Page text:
Cattle found dead near salty reservoir
GREAT FALLS, Mont. — The Blackfeet Environmental Office suspects toxic concentrations of salt in a reservoir led to the deaths of more than two dozen cows on the Blackfeet Indian Reservation last week. A rancher on the east side of the reservation reported the dead cattle to the environmental office last Thursday, Shawn Lahr told the Great Falls Tribune for a story published in today’s editions. Lahr and others visited the site Monday and counted 29 dead cows. He said the animals apparently died after drinking water in a stagnant reservoir. Samples of the water and the cows’ blood have been sent to a lab for testing, Lahr said. Aerial photos of the site show areas of white in the soil indicating high levels of salt, he said. At high concentrations, salt water can be deadly to cattle said Jan Holzer, program director of the Montana Salinity Control Association in Conrad.
Ill. to try Wash. man for cold-case rape, murder
SYCAMORE, Ill. — Northern Illinois prosecutors say they’ll try a Washington man for sexually assaulting a 14-year-old girl in the 1960s before they try him for the 1957 killing of a 7-year-old girl. Prosecutors said today that 71-year-old Jack McCullough will be tried on charges of rape and indecent liberties with a child for the abuse of a girl in Sycamore from 1961 to 1962. The (DeKalb) Daily Chronicle reports the trial is scheduled for Jan. 9. A grand jury indicted McCullough last month in the rape case. He was indicted this summer on murder, kidnapping and abduction charges in the death of Maria Ridulph, also of Sycamore. In a July jailhouse interview with The Associated Press, McCullough denied killing Ridulph, and he’s pleaded not guilty to her killing.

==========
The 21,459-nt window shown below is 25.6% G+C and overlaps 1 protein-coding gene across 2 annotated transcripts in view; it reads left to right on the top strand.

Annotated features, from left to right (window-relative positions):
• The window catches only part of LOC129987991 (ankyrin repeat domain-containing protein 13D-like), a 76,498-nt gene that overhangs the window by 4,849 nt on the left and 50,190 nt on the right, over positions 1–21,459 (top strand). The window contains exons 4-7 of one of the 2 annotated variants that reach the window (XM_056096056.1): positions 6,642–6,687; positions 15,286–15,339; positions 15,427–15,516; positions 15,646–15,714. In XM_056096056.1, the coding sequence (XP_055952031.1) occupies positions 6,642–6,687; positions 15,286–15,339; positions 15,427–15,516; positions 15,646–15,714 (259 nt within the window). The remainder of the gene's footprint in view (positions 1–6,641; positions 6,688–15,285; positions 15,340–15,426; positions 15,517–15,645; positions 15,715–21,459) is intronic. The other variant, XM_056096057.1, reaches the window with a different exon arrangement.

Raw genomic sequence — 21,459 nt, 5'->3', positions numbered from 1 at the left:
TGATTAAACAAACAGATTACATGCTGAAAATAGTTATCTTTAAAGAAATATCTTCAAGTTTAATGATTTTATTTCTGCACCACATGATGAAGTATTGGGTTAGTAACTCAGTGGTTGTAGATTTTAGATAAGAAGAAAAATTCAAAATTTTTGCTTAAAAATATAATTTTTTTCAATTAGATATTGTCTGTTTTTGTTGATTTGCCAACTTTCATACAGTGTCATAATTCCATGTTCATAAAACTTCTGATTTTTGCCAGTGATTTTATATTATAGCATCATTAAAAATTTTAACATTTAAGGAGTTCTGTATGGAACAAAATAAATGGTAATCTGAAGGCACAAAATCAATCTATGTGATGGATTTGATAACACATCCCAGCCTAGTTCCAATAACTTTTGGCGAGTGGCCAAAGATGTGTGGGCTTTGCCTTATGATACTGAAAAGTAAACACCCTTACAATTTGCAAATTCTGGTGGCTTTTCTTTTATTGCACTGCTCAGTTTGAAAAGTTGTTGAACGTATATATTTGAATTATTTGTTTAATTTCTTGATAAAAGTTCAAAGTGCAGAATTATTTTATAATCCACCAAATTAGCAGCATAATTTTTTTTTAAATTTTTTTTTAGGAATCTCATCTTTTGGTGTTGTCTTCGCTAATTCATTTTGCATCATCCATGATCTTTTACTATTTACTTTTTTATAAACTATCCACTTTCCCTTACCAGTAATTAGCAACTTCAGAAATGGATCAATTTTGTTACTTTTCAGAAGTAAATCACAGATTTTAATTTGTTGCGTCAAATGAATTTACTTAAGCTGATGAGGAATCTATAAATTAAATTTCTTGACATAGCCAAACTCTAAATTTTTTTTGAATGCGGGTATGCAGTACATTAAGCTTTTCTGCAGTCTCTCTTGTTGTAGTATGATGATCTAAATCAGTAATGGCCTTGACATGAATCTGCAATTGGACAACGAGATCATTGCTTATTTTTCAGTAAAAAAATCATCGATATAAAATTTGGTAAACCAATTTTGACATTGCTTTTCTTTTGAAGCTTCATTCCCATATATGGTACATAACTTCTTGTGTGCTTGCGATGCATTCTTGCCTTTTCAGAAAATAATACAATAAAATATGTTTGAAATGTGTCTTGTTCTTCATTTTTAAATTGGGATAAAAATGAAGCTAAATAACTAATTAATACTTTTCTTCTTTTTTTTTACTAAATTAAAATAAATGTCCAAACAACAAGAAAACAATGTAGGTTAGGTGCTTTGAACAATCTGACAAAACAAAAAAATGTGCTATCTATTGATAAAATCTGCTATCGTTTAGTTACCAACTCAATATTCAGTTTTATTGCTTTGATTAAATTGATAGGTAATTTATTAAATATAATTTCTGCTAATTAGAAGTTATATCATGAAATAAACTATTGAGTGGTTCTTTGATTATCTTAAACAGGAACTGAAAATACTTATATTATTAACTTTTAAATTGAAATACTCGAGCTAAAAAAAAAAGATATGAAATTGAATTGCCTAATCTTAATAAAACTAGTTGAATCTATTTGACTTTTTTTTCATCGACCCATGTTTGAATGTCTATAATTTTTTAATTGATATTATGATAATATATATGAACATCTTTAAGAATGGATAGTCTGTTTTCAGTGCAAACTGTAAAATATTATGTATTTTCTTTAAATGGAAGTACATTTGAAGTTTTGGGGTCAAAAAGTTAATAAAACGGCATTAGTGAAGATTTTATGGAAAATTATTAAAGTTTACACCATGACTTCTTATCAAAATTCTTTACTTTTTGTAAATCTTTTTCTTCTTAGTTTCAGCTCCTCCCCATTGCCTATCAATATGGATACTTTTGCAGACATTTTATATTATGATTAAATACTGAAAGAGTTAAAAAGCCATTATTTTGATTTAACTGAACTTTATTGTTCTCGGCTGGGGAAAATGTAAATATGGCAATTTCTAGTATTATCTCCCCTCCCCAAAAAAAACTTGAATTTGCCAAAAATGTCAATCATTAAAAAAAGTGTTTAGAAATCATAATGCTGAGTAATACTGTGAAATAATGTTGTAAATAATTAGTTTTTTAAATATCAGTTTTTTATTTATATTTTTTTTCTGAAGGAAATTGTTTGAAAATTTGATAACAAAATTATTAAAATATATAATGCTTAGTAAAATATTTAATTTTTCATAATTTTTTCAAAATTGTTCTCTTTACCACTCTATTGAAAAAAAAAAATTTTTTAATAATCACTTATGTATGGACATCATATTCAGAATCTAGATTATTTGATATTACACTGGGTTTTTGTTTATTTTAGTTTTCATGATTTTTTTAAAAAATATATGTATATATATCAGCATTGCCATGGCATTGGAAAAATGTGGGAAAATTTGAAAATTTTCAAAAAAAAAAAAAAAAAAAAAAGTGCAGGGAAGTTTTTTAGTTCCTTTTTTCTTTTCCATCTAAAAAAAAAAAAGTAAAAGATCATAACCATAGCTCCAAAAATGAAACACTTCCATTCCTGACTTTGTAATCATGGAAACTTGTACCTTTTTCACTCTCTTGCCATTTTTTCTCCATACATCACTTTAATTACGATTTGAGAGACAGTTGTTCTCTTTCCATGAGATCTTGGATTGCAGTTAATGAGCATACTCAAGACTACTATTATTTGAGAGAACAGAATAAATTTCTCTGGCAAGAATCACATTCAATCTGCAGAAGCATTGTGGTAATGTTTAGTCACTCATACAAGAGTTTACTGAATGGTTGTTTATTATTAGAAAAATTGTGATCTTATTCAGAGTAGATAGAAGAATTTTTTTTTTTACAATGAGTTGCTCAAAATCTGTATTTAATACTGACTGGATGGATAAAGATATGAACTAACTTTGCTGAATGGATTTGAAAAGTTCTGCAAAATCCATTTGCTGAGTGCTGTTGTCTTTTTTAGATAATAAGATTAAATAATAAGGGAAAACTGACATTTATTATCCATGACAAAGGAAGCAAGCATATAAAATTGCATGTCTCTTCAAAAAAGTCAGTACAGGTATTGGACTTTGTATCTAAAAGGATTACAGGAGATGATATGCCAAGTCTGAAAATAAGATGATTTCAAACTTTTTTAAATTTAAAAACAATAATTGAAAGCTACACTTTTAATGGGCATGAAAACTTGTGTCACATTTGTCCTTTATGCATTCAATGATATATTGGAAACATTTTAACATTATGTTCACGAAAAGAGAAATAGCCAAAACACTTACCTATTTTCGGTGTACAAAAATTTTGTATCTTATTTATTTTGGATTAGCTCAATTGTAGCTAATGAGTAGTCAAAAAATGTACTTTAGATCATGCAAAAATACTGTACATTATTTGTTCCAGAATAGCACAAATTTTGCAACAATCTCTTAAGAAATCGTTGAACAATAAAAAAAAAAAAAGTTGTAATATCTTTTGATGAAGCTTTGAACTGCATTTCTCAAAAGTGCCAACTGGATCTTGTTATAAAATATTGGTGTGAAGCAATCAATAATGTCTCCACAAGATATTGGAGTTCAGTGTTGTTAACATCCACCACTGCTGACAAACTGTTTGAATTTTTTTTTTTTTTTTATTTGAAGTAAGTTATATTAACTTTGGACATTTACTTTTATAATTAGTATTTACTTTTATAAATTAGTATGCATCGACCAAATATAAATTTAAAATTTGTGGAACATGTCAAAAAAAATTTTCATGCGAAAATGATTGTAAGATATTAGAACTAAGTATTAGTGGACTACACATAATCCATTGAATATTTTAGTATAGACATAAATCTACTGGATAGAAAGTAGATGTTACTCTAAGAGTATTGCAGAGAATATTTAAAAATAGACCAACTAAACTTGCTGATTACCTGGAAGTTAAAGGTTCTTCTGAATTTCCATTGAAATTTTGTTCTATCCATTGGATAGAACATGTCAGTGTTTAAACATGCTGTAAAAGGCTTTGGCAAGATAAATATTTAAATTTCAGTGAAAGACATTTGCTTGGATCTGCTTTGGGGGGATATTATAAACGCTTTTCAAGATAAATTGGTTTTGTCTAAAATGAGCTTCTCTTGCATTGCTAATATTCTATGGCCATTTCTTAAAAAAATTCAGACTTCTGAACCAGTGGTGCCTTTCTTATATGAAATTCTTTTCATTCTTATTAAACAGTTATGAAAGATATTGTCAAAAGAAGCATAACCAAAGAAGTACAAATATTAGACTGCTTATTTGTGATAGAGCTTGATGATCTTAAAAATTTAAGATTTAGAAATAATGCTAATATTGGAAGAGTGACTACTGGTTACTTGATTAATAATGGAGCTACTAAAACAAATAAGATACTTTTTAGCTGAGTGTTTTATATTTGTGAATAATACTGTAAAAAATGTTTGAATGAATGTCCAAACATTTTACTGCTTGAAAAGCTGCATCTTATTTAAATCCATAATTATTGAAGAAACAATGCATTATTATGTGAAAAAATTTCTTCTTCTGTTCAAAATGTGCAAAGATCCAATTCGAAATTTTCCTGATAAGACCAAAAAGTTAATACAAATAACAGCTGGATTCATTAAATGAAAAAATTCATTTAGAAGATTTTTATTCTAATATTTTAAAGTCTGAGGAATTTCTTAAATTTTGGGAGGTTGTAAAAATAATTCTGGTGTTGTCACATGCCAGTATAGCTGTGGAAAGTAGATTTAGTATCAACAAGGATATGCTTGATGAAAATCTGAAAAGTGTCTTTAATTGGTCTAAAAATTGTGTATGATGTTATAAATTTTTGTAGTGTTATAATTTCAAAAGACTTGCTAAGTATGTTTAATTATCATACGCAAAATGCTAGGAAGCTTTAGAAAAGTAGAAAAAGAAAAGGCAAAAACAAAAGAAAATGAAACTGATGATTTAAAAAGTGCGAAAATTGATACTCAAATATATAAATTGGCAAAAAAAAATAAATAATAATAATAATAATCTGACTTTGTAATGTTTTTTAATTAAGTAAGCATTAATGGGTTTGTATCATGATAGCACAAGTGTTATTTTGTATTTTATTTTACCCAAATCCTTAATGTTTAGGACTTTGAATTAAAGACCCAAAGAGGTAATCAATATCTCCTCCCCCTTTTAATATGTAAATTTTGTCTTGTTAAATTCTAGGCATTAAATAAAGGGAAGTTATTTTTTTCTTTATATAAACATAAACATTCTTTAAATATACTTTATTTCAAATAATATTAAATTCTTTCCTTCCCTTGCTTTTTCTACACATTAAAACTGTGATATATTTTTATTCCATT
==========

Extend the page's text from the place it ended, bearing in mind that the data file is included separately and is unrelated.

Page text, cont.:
Oregon salmon eggs appear to survive ditch failure
MEDFORD, Ore. — Biologists in Southern Oregon say that spring chinook salmon eggs they thought might die after an irrigation ditch failed appear to have survived. Earlier this month, water from the ditch washed into a tributary of the Rogue River and the river itself, carrying a plume of red clay. Biologists feared the clay would smother the eggs. But surveys have turned up no dead eggs. The plume appears to have passed over the beds. The Medford Mail Tribune reports that more surveys are planned. Scientists have been working to restore wild salmon runs in the Rogue, and the wild spring chinook have struggled.
Convicted killer walks away from prerelease center